Around here we often refer to a “Baseline Package” or a “Baseline Schedule”. This is a set of applications that are must-haves on your machines for your end-users to get started with a machine. Common examples are things like Flash, Java or a favorite web browser such as Firefox.
Scheduling the Auto Deployment
One of the biggest hurdles to keeping applications updated on your computers is the fact that new versions are always popping up. What if you could have those applications just magically be updated? Picture it, Mozilla Firefox silently installing while you fill your coffee mug. That’s what setting up Auto Deployment can do. Scroll down to see a full video tutorial on setting this up. (See which applications can be automatically deployed by viewing the Package Library here.)
Let’s go right into how to automate the process of deploying new versions to machines with out-of-date applications.
1. Start off by selecting a single package from the Package Library (don’t worry you can add more later). Click Add Auto Deployment (in our example we will silently install Firefox). Remember, packages from the Package Library are already built to install silently so you’re ready-to-go.
Note: Auto Deployment is an Enterprise-level feature which you can test out free for 14-days with any three packages out of the Package Library. Click below to start your trial.
2. Select a schedule type. Essentially when you set your day(s) for your schedule, you are telling PDQ Deploy when and how often to check if there has been an update to that application. If a new update is available…then that package will get deployed.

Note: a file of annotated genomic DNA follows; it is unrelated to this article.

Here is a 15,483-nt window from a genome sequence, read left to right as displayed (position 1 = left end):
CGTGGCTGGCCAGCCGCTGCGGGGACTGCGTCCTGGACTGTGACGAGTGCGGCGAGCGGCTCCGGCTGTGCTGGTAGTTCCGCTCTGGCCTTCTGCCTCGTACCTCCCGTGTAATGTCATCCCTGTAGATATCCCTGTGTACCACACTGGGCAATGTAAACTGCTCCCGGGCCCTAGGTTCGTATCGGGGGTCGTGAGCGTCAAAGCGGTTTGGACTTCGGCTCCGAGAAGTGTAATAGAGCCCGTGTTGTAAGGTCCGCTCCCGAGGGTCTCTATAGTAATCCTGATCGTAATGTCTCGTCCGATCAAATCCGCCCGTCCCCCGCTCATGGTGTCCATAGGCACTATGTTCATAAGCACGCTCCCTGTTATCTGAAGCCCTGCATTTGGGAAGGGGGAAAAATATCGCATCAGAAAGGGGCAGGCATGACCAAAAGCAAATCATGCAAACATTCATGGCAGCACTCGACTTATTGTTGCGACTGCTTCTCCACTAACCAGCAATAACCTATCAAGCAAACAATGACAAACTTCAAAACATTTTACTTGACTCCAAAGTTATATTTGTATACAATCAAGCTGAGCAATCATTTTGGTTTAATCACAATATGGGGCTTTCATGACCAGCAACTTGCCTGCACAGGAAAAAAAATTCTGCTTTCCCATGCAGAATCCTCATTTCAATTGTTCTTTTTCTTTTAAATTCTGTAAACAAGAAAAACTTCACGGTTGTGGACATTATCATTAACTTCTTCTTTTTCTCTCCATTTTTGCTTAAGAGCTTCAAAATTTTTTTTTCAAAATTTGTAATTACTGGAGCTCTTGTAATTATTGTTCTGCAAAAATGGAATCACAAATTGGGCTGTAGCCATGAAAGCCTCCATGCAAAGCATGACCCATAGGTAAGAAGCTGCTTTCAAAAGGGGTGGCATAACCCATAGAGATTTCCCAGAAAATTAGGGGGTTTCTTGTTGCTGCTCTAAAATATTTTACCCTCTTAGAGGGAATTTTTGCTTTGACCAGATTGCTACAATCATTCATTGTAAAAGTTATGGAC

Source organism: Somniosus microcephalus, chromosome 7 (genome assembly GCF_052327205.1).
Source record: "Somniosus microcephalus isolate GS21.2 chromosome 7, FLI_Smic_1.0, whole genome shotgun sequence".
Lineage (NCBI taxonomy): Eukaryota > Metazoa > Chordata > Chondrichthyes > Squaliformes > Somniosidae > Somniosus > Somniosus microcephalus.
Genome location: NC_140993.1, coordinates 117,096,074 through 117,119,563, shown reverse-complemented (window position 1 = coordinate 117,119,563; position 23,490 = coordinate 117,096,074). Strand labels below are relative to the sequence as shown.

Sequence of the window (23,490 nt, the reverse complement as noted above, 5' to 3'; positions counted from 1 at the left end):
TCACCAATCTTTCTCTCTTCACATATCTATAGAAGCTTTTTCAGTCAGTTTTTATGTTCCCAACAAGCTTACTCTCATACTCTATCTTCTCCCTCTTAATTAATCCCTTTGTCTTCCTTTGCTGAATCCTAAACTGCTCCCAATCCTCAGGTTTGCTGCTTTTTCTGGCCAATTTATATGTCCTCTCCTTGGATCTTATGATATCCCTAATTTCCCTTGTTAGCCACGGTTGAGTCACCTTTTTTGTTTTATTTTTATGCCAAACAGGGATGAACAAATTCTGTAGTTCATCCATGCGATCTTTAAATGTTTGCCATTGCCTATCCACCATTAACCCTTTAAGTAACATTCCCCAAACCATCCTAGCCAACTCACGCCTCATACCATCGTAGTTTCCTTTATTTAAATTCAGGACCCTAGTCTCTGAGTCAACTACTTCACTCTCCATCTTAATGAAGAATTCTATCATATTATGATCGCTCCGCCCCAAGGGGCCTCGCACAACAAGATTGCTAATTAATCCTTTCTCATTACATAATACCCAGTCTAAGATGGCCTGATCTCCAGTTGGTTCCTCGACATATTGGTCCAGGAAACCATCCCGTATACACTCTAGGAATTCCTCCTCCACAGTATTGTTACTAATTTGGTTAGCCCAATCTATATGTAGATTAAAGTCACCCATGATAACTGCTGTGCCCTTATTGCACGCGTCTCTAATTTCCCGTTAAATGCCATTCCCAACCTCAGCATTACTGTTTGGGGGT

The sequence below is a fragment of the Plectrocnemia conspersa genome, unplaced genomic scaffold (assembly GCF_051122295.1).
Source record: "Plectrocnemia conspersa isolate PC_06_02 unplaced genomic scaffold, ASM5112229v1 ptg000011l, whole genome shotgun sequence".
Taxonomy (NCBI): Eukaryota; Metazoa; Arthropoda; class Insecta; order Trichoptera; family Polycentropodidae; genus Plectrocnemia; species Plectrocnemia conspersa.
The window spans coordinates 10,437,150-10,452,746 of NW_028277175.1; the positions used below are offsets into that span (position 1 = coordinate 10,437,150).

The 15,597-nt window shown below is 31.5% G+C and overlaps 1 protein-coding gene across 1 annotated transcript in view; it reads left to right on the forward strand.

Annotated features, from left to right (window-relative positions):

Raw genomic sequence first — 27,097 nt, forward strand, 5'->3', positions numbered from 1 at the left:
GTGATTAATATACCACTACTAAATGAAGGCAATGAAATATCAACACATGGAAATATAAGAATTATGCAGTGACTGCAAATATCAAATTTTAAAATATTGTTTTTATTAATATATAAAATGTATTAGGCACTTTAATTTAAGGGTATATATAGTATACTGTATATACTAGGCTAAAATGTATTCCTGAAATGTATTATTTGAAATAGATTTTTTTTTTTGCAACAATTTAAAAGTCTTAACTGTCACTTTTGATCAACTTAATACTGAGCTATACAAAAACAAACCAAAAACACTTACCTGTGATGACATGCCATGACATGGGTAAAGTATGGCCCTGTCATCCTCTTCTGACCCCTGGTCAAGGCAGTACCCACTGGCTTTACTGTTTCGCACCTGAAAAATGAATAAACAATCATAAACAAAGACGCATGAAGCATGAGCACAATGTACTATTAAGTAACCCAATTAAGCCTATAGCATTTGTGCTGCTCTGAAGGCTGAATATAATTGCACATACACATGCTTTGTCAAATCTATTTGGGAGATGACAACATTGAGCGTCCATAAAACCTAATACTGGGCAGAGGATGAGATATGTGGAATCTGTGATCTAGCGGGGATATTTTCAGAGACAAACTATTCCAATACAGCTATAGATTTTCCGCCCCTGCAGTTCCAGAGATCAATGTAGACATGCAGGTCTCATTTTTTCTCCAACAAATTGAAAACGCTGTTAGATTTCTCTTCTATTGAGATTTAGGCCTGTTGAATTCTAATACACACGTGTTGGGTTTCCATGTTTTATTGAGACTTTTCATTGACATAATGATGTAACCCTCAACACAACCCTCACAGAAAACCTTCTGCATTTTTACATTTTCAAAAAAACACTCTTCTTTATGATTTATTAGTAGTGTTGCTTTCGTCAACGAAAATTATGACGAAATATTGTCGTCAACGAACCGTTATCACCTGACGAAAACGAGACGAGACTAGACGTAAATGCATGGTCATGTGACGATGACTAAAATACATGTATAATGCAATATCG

3. Under the Packages tab add any additional packages, to have packages be set as an Auto Deployment select packages from the Package Library. You can also add your own “homemade” packages, just remember you’ll have to remember to update those packages yourself. (As opposed to Package Library packages, where the Admin Arsenal team updates those for you.)
4. Select what computers to be deployed to. One efficient way to take care of your workstations is to link to a PDQ Inventory collection. If the application is in the Package Library, there is a good chance that there is a collection available in the Collection Library. These collections help you pin point computers with outdated versions. (Collections are updated with each new available application version.) So in this case, we would link to the Firefox (Old) collection to target machines that have an outdated version of Firefox.
If you have multiple applications scheduled, then linking to a application-specific collection might not be your best bet, but you can create your own collections or link to an Active Directory container.
Note: The Collection Library is a PDQ Inventory Enterprise-level feature. You can try it out free by clicking the button below.
Alternatively, you may want to add a couple more applications to your schedule. In that case, you wouldn’t want to define your collection by a single application. You can create your own customized groups (collections) or use Active Directory groups.
For an in-depth tutorial on the ins and outs of automating baseline application silent installs watch this tutorial:
*Note: There are audio syncing glitches in the first part of this video that were resolved a few minutes into the webcast.